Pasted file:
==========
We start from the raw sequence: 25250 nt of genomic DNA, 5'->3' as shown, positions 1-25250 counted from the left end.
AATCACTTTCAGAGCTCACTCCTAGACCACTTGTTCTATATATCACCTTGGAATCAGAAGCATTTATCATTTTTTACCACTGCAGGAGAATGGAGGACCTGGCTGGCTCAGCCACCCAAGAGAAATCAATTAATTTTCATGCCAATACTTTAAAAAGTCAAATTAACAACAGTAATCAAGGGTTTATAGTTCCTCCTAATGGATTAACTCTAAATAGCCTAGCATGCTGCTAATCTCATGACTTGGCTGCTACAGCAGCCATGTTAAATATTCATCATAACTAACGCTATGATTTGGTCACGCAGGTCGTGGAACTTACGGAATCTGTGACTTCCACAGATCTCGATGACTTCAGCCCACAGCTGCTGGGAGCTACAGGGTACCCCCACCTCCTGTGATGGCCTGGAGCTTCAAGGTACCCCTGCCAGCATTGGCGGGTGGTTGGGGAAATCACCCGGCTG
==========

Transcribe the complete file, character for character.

We start from the raw sequence: 25250 nt of genomic DNA, 5'->3' as shown, positions 1-25250 counted from the left end.
AATCACTTTCAGAGCTCACTCCTAGACCACTTGTTCTATATATCACCTTGGAATCAGAAGCATTTATCATTTTTTACCACTGCAGGAGAATGGAGGACCTGGCTGGCTCAGCCACCCAAGAGAAATCAATTAATTTTCATGCCAATACTTTAAAAAGTCAAATTAACAACAGTAATCAAGGGTTTATAGTTCCTCCTAATGGATTAACTCTAAATAGCCTAGCATGCTGCTAATCTCATGACTTGGCTGCTACAGCAGCCATGTTAAATATTCATCATAACTAACGCTATGATTTGGTCACGCAGGTCGTGGAACTTACGGAATCTGTGACTTCCACAGATCTCGATGACTTCAGCCCACAGCTGCTGGGAGCTACAGGGTACCCCCACCTCCTGTGATGGCCTGGAGCTTCAAGGTACCCCTGCCAGCATTGGCGGGTGGTTGGGGAAATCACCCGGCTG